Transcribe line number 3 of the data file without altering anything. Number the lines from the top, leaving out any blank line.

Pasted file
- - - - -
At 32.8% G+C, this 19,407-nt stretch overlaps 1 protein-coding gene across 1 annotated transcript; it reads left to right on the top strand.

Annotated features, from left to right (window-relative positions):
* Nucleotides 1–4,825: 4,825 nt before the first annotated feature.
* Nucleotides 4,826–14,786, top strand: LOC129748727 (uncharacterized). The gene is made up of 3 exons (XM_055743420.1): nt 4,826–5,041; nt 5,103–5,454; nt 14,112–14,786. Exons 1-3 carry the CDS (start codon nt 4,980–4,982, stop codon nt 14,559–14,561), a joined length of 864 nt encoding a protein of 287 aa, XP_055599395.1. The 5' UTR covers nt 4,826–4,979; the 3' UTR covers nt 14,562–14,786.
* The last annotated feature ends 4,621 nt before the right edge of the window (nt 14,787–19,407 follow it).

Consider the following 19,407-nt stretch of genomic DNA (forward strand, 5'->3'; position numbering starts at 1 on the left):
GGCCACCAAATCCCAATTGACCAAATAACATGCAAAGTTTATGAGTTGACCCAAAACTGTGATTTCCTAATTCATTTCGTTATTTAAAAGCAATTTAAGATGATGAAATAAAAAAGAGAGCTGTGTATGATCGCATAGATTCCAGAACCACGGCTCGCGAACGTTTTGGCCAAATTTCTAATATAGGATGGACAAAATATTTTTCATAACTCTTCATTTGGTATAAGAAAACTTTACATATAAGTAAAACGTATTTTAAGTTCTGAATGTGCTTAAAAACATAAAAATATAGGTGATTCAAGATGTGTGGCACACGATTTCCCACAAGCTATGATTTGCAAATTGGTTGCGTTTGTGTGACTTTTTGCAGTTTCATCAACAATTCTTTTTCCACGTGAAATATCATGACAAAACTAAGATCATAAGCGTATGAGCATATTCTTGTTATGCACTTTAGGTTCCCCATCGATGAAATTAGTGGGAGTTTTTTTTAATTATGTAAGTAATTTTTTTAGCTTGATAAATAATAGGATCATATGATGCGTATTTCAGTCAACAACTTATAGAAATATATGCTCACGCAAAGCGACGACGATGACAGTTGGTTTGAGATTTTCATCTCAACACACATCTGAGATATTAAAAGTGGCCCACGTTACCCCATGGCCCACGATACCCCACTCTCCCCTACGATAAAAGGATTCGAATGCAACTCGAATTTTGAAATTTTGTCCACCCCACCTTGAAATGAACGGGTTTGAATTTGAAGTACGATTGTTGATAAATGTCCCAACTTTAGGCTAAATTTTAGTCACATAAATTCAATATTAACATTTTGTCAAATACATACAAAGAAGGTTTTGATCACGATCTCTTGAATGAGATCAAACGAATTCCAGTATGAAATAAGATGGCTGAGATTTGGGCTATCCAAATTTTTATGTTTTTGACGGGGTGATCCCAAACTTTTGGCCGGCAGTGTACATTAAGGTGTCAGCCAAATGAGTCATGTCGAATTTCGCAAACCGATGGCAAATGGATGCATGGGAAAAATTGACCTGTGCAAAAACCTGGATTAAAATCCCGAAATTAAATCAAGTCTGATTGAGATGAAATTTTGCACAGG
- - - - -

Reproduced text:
* Nucleotides 1–4,825: 4,825 nt before the first annotated feature.